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10-Mar-2018 15:50:00 GMT
SA v Aus, 1st Test, Port Elizabeth, day 2

AB de Villiers fifty gives South Africa a narrow lead

Port Elizabeth: AB de Villiers struck a counter-attacking 74 from 81 deliveries to take South Africa past Australia's first-innings total and into a narrow 20-run lead on 263/7 at stumps on day two of the second Test in Port Elizabeth.

After a gritty, slow-scoring first two sessions, defined by the battle of Dean Elgar (57 from 197 balls) and Hashim Amla (56 from 148), the game came alive in the evening, with de Villiers playing a different game to everyone else after a clatter of wickets post-tea.

His contribution - reminiscent of his 71* in the first innings of first Test at Durban - against unrelenting, aggressive reverse-swing from the Australian pace quartet left the game delicately poised. With Vernon Philander (14*) alongside him, the hosts will be targeting a decent first-innings lead when they come back tomorrow morning.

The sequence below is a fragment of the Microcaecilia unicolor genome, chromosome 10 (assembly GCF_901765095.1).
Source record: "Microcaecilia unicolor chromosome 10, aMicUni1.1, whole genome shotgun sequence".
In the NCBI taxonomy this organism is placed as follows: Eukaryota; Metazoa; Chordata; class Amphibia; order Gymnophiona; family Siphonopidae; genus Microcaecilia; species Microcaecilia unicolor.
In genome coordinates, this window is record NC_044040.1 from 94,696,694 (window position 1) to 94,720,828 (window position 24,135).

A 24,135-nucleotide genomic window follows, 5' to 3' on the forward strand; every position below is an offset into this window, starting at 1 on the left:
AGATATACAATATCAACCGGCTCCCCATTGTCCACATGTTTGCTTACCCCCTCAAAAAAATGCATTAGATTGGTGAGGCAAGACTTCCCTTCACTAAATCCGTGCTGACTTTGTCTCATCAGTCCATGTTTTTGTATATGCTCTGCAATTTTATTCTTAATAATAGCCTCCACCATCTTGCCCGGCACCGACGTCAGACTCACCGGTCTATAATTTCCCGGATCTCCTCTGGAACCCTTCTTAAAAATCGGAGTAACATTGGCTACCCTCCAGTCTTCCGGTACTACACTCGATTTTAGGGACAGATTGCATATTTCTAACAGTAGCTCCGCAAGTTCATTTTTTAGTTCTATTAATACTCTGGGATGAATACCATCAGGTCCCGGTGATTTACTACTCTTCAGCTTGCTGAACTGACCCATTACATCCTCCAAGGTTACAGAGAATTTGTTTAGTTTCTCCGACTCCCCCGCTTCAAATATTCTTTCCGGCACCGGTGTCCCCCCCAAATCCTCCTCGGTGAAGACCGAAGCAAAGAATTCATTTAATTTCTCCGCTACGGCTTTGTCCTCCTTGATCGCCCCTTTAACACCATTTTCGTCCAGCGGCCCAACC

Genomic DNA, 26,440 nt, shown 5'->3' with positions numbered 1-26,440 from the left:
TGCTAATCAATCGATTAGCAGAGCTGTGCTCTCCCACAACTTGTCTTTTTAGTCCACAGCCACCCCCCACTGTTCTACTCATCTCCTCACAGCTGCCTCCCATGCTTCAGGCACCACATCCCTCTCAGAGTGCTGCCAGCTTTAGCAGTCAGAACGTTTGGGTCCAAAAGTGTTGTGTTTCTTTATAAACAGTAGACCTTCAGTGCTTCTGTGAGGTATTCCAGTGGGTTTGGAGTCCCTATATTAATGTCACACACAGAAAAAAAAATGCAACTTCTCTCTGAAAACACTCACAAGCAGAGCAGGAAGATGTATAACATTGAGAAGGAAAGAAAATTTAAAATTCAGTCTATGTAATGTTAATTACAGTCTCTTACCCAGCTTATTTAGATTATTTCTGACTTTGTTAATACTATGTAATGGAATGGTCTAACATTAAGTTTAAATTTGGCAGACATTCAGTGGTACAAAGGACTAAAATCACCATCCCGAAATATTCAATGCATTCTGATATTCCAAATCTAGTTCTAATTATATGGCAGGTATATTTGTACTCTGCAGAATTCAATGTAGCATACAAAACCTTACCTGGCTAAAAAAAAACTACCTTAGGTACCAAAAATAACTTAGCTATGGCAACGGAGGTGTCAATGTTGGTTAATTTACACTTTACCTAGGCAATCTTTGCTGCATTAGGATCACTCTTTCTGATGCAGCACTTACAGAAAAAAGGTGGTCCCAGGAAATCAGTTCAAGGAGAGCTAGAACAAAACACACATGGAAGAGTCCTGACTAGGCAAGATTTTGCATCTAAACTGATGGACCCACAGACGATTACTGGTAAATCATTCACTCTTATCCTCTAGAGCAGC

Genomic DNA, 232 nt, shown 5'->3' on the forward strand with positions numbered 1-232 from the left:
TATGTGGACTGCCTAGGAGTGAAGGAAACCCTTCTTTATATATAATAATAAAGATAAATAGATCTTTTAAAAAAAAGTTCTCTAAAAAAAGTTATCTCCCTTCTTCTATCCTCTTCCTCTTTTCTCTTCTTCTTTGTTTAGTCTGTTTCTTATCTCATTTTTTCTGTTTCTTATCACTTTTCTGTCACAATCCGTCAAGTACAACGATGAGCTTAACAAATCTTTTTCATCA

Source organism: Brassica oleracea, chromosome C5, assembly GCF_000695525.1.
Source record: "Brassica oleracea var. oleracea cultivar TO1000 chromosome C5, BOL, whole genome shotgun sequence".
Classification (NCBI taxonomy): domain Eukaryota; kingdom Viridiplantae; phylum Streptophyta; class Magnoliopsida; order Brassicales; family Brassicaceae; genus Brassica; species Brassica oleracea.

Rabada himself who provided the early impetus, striking six boundaries in his 40-ball 29 in a useful nightwatchman contribution before inside-edging a short ball from Pat Cummins back onto his stumps.

Australia toiled away, with reverse-swing making things difficult. But both batsmen moved to their half-centuries before tea; Amla's 39th Test fifty coming from 122 balls before Elgar reached his 11th in even slower fashion.

Despite only 43 runs being added in the middle session, South Africa were delighted to find themselves 153/2 at tea, trailing by 90 runs.

Brief scores:
South Africa 263 for 7 (de Villiers 74*, Elgar 57, Amla 56) lead Australia 243 (Warner 63, Rabada 5-96, Ngidi 3-51) by 20 runs

Mitchell Starc produced a beauty to dismiss the stubborn Amla. A quick, reverse-swinging yorker ripped out the No.3's off-stump with the fourth ball after tea to prompt memories of the first Test in Durban. Elgar's six-hour vigil was ended in the next over when Hazlewood came around the wicket and found the opener's edge with some late swing.

With the two well-set batsmen gone, Australia sensed an opening and went for blood. De Villiers, as is his way, kept scoring, but Mitchell Marsh once again proved his worth with the ball at the other end.

The all-rounder pinned Faf du Plessis (9) lbw with some reverse swing before getting a struggling Theunis de Bruyn for a single in a similar fashion. By now 155/2 had turned into 183/6.

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